During yesterday’s I/O keynote, Google announced a rather fantastic new feature coming to the Chromecast: soon, your friends won’t need to be connected to your WiFi to be able to send things to your TV. As long as they’re in the same room, it should just work.
While Google’s Rishi Chandra mentioned yesterday that the new WiFi-less pairing system used a “variety of technologies” to determine when you’re near a Chromecast unit, he didn’t really breakdown what those technologies might be. Bluetooth? Some proprietary protocol that Google had cooked up? Magic?
Turns out, it’s closest to that last one — or at least, it’ll probably seem like magic to anyone without superhuman hearing.
Thanks to a post-Keynote presentation, we now have a better idea of how it’ll work: ultrasonic soundwaves, inaudible to the human ear.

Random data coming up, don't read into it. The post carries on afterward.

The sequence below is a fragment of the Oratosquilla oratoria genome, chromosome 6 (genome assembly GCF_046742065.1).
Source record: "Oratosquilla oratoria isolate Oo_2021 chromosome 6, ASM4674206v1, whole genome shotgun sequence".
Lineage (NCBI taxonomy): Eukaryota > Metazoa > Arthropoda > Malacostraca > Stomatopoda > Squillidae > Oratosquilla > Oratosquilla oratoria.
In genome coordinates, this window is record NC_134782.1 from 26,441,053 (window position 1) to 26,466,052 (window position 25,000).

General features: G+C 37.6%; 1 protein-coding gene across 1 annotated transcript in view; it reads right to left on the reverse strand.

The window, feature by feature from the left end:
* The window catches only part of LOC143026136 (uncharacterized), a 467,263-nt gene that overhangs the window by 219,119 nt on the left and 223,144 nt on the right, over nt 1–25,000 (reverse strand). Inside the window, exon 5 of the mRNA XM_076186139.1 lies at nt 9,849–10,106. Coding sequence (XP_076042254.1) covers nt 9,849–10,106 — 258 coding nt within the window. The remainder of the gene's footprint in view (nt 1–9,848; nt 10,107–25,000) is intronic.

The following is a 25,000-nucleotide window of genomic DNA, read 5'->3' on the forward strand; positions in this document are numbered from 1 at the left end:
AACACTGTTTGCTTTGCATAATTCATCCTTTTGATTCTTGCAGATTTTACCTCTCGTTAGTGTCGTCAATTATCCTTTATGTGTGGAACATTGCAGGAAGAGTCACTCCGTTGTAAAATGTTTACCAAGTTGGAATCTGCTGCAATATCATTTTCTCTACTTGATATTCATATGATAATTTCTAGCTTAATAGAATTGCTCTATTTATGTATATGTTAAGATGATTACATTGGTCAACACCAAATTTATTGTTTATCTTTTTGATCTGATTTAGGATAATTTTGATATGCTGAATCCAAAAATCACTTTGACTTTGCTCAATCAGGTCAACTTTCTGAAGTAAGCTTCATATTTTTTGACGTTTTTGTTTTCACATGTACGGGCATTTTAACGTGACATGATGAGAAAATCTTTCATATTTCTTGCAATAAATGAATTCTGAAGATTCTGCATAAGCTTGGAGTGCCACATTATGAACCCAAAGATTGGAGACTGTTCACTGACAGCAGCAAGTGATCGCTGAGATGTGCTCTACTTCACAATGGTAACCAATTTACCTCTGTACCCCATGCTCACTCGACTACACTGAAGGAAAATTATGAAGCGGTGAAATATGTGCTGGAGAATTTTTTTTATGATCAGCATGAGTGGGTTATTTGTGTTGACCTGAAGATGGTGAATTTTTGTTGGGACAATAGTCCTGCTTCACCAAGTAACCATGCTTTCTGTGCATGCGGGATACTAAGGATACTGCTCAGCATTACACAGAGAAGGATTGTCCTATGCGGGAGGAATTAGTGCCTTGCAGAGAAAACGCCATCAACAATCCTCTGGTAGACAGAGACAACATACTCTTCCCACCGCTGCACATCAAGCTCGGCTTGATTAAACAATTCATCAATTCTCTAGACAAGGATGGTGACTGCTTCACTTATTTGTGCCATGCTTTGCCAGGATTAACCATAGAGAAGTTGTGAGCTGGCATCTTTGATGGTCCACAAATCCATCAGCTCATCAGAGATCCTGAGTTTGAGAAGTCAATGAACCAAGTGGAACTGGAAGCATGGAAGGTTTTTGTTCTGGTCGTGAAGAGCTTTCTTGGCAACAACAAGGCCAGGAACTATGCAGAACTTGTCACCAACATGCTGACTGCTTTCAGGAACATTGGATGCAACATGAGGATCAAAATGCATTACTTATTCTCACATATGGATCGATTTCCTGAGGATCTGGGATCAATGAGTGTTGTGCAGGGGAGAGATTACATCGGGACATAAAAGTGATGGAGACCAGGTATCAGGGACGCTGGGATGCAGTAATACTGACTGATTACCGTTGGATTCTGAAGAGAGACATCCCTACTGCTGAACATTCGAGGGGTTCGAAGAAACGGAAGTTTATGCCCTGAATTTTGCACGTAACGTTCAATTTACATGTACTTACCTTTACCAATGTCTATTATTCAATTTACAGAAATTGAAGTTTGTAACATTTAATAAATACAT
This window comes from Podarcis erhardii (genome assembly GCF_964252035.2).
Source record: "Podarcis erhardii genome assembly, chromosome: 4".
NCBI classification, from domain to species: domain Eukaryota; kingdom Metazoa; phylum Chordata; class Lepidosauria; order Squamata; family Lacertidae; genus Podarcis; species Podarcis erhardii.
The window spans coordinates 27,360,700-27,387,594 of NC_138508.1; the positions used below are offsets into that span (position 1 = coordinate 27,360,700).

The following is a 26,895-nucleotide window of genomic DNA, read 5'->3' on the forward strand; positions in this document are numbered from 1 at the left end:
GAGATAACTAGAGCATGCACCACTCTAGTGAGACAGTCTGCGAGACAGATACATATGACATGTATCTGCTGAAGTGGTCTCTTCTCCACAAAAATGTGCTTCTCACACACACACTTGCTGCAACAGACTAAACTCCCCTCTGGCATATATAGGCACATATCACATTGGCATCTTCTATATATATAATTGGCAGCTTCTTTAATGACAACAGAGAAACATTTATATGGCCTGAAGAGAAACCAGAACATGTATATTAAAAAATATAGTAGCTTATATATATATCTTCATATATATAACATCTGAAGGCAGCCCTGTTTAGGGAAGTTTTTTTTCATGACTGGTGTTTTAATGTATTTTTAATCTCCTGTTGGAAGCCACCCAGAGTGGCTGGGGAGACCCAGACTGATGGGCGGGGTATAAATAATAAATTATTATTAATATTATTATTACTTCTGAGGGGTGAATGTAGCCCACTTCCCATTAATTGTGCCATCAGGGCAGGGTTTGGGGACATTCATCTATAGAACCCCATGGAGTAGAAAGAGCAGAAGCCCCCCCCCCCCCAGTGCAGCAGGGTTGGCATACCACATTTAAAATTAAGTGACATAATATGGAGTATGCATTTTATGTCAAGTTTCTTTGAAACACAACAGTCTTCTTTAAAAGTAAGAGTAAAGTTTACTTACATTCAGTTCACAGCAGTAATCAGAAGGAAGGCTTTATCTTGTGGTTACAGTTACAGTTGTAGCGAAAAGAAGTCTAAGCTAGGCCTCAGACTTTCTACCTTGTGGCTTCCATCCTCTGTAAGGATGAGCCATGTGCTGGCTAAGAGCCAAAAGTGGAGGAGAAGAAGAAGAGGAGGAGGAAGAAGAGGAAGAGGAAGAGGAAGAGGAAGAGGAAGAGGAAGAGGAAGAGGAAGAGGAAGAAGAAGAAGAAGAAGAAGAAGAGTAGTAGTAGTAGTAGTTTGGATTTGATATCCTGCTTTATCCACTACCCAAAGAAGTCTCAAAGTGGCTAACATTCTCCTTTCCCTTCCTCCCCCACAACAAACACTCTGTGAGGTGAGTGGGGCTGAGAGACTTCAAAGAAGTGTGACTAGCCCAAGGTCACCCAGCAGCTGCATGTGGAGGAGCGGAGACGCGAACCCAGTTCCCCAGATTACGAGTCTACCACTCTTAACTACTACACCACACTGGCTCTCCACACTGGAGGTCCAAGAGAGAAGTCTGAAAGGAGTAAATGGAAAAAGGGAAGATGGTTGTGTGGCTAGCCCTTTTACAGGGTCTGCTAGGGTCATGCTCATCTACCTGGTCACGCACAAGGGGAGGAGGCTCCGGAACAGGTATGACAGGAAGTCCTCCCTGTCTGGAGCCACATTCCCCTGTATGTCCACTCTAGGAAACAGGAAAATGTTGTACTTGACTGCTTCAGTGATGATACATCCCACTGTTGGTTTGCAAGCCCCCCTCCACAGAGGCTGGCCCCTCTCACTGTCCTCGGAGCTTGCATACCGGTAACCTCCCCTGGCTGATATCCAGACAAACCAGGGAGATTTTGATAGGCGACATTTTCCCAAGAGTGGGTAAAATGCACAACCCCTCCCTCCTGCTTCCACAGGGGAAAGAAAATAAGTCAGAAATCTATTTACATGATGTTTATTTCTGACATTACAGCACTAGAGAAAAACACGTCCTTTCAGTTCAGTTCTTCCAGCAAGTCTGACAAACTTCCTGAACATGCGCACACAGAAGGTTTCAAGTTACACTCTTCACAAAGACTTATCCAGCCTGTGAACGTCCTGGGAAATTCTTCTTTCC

Once you’ve configured your Chromecast to allow nearby devices to connect, the Chromecast will push a uniquely generated ultrasonic sound through your TV’s speakers. Encoded in that soundwave is everything a phone needs to know to get paired up. You can’t hear these sounds, but your phone can.
Apps using the Chromecast SDK will use your smartphone’s microphone to listen for these soundwaves. Once one is detected, it’ll offer up a Chromecast pairing button just as it would if you were on the same WiFi network.
Sound familiar? Google’s engineers have actually been playing with the idea of ultrasonic networking for at least the last year. At TechCrunch Disrupt SF last September, meanwhile, a company called SlickLogin debuted a method of using ultrasonic sounds for 2-factor authentication without the extra typing. They went on to be acquired just five months later. The buyer? You guessed it: Google.